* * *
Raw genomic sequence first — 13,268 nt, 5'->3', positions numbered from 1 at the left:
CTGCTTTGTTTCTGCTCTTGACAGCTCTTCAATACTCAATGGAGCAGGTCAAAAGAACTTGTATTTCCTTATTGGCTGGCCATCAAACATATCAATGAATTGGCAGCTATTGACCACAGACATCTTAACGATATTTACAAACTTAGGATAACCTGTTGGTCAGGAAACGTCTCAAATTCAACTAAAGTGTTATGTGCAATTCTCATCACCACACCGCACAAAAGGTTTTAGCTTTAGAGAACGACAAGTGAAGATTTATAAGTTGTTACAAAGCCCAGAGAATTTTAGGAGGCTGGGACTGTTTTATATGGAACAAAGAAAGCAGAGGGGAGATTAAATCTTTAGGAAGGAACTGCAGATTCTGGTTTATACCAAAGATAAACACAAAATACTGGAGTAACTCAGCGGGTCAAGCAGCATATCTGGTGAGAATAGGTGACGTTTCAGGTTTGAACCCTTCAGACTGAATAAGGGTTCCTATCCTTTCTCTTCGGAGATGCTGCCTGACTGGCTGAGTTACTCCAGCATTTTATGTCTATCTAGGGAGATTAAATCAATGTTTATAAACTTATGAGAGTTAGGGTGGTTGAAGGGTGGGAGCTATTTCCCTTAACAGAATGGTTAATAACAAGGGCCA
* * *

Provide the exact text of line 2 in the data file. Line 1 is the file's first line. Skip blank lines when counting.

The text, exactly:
CTGCTTTGTTTCTGCTCTTGACAGCTCTTCAATACTCAATGGAGCAGGTCAAAAGAACTTGTATTTCCTTATTGGCTGGCCATCAAACATATCAATGAATTGGCAGCTATTGACCACAGACATCTTAACGATATTTACAAACTTAGGATAACCTGTTGGTCAGGAAACGTCTCAAATTCAACTAAAGTGTTATGTGCAATTCTCATCACCACACCGCACAAAAGGTTTTAGCTTTAGAGAACGACAAGTGAAGATTTATAAGTTGTTACAAAGCCCAGAGAATTTTAGGAGGCTGGGACTGTTTTATATGGAACAAAGAAAGCAGAGGGGAGATTAAATCTTTAGGAAGGAACTGCAGATTCTGGTTTATACCAAAGATAAACACAAAATACTGGAGTAACTCAGCGGGTCAAGCAGCATATCTGGTGAGAATAGGTGACGTTTCAGGTTTGAACCCTTCAGACTGAATAAGGGTTCCTATCCTTTCTCTTCGGAGATGCTGCCTGACTGGCTGAGTTACTCCAGCATTTTATGTCTATCTAGGGAGATTAAATCAATGTTTATAAACTTATGAGAGTTAGGGTGGTTGAAGGGTGGGAGCTATTTCCCTTAACAGAATGGTTAATAACAAGGGCCA